Patients with long-bone fractures and blunt chest trauma with pulmonary contusion have a higher incidence of pulmonary morbidity and death than patients with the same injury severity score but without long-bone fractures. Concern has been expressed about the potential detrimental effects on pulmonary function of early osteosynthesis in these patients, particularly with intramedullary reaming and nailing. Increased stress at a time when inflammatory mediators are maximally activated may indeed result in increased pulmonary inflammation (Waydh§s ®t§.l; 1994).
However, in a retrospective study of patients stratified according to the severity of pulmonary contusion, the ratio of PaO2 to FiO2 showed no significant difference between those with and without early osteosynthesis of major fractures. Neither was there a difference in the incidence of acute respiratory distress syndrome, the duration of artificial ventilation, or the length of ICU stay between the two groups ( vanO$.eL§L 1994).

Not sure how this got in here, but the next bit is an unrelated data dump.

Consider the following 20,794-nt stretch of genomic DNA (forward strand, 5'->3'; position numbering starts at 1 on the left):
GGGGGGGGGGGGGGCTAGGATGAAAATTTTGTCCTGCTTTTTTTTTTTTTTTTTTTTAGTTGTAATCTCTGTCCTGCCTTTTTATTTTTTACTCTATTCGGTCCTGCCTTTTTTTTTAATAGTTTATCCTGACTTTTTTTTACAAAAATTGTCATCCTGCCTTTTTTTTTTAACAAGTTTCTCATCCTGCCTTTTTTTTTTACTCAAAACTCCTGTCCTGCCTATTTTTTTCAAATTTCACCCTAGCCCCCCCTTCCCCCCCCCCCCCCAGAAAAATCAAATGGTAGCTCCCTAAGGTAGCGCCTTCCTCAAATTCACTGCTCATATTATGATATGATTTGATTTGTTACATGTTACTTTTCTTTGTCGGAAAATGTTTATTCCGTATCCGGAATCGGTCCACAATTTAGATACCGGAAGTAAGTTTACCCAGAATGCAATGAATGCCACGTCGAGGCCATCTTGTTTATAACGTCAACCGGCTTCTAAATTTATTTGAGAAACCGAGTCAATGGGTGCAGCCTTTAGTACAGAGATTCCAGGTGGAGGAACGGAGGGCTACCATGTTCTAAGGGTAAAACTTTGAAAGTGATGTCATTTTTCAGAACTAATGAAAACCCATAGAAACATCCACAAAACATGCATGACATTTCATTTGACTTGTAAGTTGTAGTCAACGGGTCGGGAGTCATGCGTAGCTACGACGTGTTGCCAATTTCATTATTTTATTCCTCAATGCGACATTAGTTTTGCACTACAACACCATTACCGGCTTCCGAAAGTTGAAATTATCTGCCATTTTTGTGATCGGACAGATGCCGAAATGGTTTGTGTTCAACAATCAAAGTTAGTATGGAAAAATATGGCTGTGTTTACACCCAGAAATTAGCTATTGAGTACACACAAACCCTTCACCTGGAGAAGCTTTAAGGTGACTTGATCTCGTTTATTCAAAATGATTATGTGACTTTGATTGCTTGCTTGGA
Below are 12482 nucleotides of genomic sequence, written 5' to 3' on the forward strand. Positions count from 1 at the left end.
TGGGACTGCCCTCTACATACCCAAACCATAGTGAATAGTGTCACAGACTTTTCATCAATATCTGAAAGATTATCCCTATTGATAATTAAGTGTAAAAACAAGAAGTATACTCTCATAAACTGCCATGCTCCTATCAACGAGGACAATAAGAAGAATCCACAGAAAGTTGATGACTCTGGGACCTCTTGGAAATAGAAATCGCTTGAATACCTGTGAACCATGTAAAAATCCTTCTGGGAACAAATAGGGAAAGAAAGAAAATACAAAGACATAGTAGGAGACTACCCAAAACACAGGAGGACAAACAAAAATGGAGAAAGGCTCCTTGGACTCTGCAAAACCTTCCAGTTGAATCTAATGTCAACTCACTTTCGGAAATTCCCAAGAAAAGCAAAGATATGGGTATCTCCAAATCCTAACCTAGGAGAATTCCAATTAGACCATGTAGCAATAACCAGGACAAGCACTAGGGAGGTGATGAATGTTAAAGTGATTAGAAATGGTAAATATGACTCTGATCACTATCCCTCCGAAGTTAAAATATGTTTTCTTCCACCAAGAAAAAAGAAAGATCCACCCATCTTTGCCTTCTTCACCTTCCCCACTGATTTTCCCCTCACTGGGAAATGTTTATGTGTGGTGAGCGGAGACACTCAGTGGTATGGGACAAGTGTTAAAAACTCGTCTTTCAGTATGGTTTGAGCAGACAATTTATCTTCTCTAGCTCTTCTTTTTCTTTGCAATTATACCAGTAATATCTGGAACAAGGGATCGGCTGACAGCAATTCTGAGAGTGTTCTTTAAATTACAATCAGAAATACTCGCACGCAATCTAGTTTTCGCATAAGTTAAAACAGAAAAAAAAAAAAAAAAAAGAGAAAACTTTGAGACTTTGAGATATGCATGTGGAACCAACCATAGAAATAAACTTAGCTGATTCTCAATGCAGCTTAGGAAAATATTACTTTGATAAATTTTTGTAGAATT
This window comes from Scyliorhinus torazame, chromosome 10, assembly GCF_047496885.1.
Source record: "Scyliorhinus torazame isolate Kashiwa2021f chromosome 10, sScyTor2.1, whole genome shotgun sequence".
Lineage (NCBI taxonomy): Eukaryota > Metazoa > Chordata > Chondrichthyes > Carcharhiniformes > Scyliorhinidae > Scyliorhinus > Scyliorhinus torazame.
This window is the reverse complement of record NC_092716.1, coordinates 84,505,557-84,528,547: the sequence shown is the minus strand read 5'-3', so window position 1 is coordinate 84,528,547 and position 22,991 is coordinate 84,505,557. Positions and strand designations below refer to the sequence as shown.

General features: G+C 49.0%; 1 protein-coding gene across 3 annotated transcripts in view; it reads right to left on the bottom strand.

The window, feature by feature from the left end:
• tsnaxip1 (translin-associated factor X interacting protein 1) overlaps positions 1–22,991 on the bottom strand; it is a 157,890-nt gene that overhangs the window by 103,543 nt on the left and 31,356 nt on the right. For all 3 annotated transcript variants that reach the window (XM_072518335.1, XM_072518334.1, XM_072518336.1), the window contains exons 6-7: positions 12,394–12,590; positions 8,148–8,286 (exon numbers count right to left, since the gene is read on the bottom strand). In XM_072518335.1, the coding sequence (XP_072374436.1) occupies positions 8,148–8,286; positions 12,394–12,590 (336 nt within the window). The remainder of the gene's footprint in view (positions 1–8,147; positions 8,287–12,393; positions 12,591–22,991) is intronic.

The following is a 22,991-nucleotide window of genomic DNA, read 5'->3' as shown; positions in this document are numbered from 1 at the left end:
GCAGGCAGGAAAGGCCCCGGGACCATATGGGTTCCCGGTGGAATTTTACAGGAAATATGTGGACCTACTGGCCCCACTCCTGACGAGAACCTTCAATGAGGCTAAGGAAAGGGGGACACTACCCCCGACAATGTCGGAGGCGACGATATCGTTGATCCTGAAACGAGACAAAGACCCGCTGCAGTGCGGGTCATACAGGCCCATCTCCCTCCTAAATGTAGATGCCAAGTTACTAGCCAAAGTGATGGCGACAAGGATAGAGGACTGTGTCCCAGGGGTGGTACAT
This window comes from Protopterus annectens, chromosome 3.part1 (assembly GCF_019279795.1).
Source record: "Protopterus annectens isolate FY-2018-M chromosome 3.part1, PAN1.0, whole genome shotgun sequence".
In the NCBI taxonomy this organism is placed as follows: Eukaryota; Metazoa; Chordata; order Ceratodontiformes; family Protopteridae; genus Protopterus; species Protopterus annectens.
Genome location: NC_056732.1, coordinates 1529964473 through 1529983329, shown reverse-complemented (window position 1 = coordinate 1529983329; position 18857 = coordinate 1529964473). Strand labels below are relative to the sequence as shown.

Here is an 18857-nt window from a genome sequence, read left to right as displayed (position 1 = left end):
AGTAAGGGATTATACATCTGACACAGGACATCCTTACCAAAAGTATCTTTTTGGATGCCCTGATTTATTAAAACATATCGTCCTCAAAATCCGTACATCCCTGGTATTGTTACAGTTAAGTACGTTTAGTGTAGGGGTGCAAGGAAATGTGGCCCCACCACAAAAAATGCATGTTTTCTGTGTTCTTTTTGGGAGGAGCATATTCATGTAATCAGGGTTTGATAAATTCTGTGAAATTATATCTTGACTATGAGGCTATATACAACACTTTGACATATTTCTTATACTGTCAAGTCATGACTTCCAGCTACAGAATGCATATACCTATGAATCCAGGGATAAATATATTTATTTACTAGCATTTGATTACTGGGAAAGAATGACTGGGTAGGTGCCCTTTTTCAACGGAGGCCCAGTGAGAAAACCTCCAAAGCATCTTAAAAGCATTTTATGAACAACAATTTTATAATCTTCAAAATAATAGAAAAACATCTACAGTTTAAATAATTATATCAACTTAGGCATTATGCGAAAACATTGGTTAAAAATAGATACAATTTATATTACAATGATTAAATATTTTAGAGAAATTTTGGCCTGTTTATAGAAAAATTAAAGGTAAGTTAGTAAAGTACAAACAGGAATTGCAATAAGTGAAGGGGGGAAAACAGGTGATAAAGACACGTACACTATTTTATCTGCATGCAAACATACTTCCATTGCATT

Temporary deterioration of lung function with a rise in pulmonary artery pressure, as seen during reaming and nailing of femur fractures, can be largely prevented by the use of unreamed nails. Secondary pulmonary damage can also be circumvented by using a two-stage procedure, with an external fixator applied first, followed later by internal fixation.
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